To me, the most baffling sports thing that happened Sunday was not the Dolphins’ beautifully executed last-play trickery to stagger and defeat the Patriots.
Nor was it the revelation that as a last line of defense, Rob Gronkowski roughly has the range of current-day Tim Fox, once a superb Patriots safety who presumably has lost a step now that he’s 65 years old.
No, it was a baseball item that came out of nowhere that baffled me more than any other sporting plot twists Sunday. Harold Baines, a fine hitter who belongs in the theoretical Hall of Very Good but was only fleetingly great during his 22-year career, was elected along with former Red Sox closer Lee Smith to the Baseball Hall of Fame by the 16-person Today’s Game Era Committee.
Right. The real one, in Cooperstown, where the legends and immortals reside. I don’t think Smith belongs, either, but I get the case. His job was to collect saves, and when he retired, he was the all-time leader in that category, as flawed as it is. But Baines? I was so stunned by his election that I wasn’t even sure what punctuation to use when I heard the news. Baines? Baines! Then, finally, a simple, resigned Baines.
I’m not sure he even should have been a candidate on this ballot, let alone an inductee. He was an accomplished player, with 2,866 hits, 384 homers, and six All-Star berths, but he never came in higher than ninth in the Most Valuable Player voting (1985), led the league in exactly one offensive category (slugging percentage, 1984), and spent more time as a designated hitter during his career than he did as an outfielder.
He was good for a long time — his adjusted OPS was 102 or better every season from 1981 to 1999 — but this is not the Professional Hitters With Longevity Hall of Fame. He didn’t have the numbers even with the longevity. His best season was better than Stephen Drew’s best season by 0.3 Wins Above Replacement.
I don’t want to diminish Baines, but it’s unavoidable. He passes no Hall of Fame tests, and the Baseball Writers Association of America (of which I am a member) got it right, never giving him higher than 6.1 percent of the vote in his five years on the ballot. He seems like a nice guy, and he definitely is a first-ballot choice for the Had A Beard Since Nursery School Hall of Fame along with James Worthy, but I can’t be totally happy for someone who gets an honor they don’t deserve.
I figured the ghost of Bill Veeck must have pulled a few strings to get him in, but upon inspection of the 16-member committee, it seems even more dubious than some kind of paranormal activity. Both Tony La Russa, his first manager with the White Sox, and Jerry Reinsdorf, the White Sox owner, were among the voters. It sure looks like high-powered cronyism in action.
Without even considering those stained by performance-enhancing-drug scandals like Roger Clemens and Barry Bonds who are stuck in purgatory, there are a number of players on this year’s BBWAA ballot who are more worthy of election than Baines, including Scott Rolen, Larry Walker, Andruw Jones, Todd Helton, Lance Berkman, and Omar Vizquel, none of whom are likely to get in this year if ever.
I recognize that Wins Above Replacement should not be a be-all, end-all — it’s another helpful player evaluation tool for those who care to learn what it represents — but isn’t it somewhat telling that if he were on this year’s ballot, Baines would rank 23rd in WAR (38.7), right between Placido Polanco (41.5) and Derek Lowe (34.4)?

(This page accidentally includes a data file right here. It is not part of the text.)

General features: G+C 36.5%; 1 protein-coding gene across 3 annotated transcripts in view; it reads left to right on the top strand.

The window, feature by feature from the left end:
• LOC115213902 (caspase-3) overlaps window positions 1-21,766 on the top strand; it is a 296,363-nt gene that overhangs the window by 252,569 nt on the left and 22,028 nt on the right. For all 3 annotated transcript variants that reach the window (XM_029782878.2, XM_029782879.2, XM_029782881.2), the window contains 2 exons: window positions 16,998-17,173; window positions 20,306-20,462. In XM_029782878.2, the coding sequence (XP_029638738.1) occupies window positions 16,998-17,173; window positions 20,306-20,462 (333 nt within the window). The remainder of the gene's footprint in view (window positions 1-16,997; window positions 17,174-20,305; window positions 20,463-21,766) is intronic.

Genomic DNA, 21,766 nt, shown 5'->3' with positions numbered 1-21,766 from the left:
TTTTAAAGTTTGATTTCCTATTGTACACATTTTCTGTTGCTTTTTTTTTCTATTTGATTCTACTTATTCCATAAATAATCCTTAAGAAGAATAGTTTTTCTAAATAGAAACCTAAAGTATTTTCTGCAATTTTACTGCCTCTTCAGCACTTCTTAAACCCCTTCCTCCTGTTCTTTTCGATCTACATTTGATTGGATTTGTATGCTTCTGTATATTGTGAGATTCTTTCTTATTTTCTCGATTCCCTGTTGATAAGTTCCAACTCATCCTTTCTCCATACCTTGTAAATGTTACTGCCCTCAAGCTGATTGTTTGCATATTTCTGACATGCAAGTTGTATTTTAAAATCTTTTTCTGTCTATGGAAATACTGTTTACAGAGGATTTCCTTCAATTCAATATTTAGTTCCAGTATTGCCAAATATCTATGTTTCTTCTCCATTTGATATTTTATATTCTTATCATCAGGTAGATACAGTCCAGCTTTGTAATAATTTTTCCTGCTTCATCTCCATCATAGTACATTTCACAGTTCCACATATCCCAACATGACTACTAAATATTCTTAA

Baines was worth fewer WAR than current candidate Roy Oswalt (50.1) in part because of his status as a designated hitter who had no defensive or base running value. In fact, Oswalt played as many games in the outfield during his career (1, in 2010 for two innings after a teammate was ejected) as Baines played during the last nine seasons of his career.
The biggest problem is not that Baines fails to meet the definition and parameters of excellence required of a Hall of Famer. The problem is the opposite: He now is the definition of a Hall of Famer, and his election opens up a case for a lot of other players, some who have been overlooked, but many who don’t belong.
There are so many players better than Baines who did not make it into the Hall. A short list of just the hitters: Dwight Evans, Lou Whitaker, Keith Hernandez, Dale Murphy, Tony Oliva, Dave Parker, Bobby Grich, Fred Lynn, Al Oliver, Kenny Lofton, Thurman Munson, Graig Nettles, Jim Edmonds, Dick Allen, Ted Simmons, Minnie Minoso. I mean, there are players who were far more valuable than Baines that have no shot at the Hall, among them Toby Harrah, Jack Clark, Ellis Burks, Paul O’Neill, Cesar Cedeno, Jose Cruz, Buddy Bell, and Carl Crawford.
Heck, I got a suggestion this morning from a reader that Baines’s induction might help Jason Varitek’s case. Varitek got 0.5 percent of the vote in his one year on the ballot (2017), and give or take a vote, that’s about what he deserved. But you never know what might happen if he has a couple of ex-Red Sox pals on the assorted committees in the future.
I don’t like being negative about the Hall of Fame, so I suppose there are blessings to be found here. The Hall of Fame has had cronyism come into play in the past, especially when Frankie Frisch helped shoehorn in several unworthy former Cardinals teammates during his time on the Veterans Committee in the ’70s, and it didn’t ruin the Hall.
Baines’s election also means there is no argument whatsoever to keep designated hitters like Edgar Martinez and David Ortiz out. And it might open the doors to deserving superior players who were overlooked by the BBWAA, starting with the criminally overlooked Whitaker as well as Evans.
I should clarify. I mean Dwight Evans, the Red Sox legend, not Darrell Evans, who hit 414 homers in 21 years in the majors. I wouldn’t put Darrell Evans in — even though he, too, had a better career than Baines. C’mon, you knew that was coming.